If your BJJ practice is remotely intense, you might find that it negatively impacts some of the exercises you do in the weight room. In such cases, you have to be prepared to make adjustments.
While certain “bedrock” exercises like the back squat, overhead press, or even some Olympic lifts do afford plenty of benefits, they may be incompatible with the rigors of training for a combat sport.
Don’t be afraid to seek out similar alternative exercises that still provide a good workout without overloading your most vulnerable body parts. If you’re looking to make a movement swap, you can try some of these scaled replacements:
- Back Squat: Goblet Squat, Trap Bar Deadlift, Box Squat
- Barbell Overhead Press: Kettlebell Overhead Press, Floor Press
- Snatch: Snatch Pull, Kettlebell Swing. Medicine Ball Slam
- Power Clean: Hang Power Clean, Kettlebell Swing, Trap Bar Deadlift with Jump
- Deadlift: Hip Thrust, Kettlebell Deadlift, Back Extension
The main purpose of incorporating some strength training into your BJJ routine is to complement your performance on the mat, not overshadow it. To that end, the exercises you select for your accessory training should, ideally, help stimulate some of the dimensions of your athleticism that may go overlooked while you’re rolling.
Jiu-jitsu athletes often work for relatively long durations with brief bouts of intense muscular contractions. They also spend plenty of time changing their planes of motion. Therefore, you’ll want to incorporate lifts that are a bit more straightforward and target different energy systems.
Zack Telander, an accomplished strength coach and devoted BJJ practitioner, recommends some of the following movements for improving your results on the mats.
Dumbbell Overhead Press
Why Do it: Executing and resisting many positions in BJJ demand a high amount of stability and strength from your shoulders. Training those qualities with external resistance is as simple as grabbing a pair of dumbbells.
The dumbbell overhead press trains shoulder and elbow extension by nature, while the independent weights themselves force the muscles of your upper back to keep your scapula controlled the whole way.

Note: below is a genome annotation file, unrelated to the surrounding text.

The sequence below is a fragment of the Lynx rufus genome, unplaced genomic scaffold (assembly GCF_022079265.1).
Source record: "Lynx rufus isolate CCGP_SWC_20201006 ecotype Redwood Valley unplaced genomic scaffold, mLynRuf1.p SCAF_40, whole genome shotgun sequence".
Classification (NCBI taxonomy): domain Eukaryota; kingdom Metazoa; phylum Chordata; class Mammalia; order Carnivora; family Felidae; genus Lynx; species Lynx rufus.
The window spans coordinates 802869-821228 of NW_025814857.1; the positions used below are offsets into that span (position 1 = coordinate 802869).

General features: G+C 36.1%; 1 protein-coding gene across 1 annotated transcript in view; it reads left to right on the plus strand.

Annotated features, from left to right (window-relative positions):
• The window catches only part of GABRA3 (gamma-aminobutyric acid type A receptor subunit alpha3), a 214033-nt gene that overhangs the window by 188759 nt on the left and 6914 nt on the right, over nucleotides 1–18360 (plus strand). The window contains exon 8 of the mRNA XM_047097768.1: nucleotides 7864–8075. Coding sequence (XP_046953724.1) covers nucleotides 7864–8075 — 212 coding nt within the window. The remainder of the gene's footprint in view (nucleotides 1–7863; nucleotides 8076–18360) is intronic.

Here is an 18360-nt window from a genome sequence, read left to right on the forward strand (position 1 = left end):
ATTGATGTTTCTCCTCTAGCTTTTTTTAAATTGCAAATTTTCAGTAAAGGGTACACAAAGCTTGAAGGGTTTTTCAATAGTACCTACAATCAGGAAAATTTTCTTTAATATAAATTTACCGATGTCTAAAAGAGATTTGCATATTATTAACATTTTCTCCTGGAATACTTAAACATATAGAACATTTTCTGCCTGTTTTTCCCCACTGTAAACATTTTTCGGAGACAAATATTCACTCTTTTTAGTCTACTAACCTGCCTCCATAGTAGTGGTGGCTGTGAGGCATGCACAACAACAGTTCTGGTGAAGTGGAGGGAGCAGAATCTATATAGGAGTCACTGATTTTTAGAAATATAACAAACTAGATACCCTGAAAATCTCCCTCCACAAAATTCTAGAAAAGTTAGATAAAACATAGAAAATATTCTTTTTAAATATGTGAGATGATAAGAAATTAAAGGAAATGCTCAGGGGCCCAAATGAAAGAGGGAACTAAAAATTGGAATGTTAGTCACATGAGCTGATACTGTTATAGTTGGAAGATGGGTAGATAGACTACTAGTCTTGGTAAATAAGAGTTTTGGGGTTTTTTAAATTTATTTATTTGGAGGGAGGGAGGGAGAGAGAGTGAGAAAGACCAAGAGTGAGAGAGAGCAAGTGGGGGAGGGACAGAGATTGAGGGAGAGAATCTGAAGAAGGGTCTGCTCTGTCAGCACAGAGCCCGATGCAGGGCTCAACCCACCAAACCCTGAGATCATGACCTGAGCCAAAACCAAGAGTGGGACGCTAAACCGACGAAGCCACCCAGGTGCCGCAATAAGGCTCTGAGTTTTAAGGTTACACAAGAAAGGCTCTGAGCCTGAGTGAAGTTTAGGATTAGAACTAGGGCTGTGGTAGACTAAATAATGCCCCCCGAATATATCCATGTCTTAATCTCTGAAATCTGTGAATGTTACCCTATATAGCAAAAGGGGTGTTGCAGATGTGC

How to Do it: Perform a hammer curl to get the dumbbells into place adjacent to your shoulders. With your feet planted firmly into the ground and your knees locked out, press the weights upward until your arm is straight. Slowly lower the dumbbells back to the starting position. You may press them both simultaneously, or lift one while lowering the other.
Why Do it: The thruster is a fantastic way to develop multiple athletic qualities in tandem that all affect your performance on the mats. The front squat portion of the exercise brings some much-needed high-load leg training, while transitioning to a push press will teach you how to develop rapid muscular power from head to toe.
How to Do it: Remove the barbell from the rack and place it on your shoulders in a front rack position. Place your feet roughly between hip and shoulder-width apart, with your feet turned out as much as is comfortable.
Sit as low as you can into a front squat. Pause for a beat at the bottom, and then explosively drive out of the hole. As you approach a standing position, continue pushing into the floor such that the barbell flies off your shoulders. Use your arms to push it into place over your head.
Why Do it: Since your lower back often bears so much force during practice, you should include at least one exercise that directly strengthens the lumbar spine. The back extension is a fantastic option since you’re allowed so much freedom of movement — you can also incorporate as much or as little external load as you need in order to make the exercise effective.
How to Do it: You need a back extension station for this exercise. Secure your feet against the pads and set the thigh rest at the appropriate height — it should come up to just below your groin. Bend at the hips with a straight spine until your torso is perpendicular to your legs. Squeeze your glutes to return yourself to a straightened position.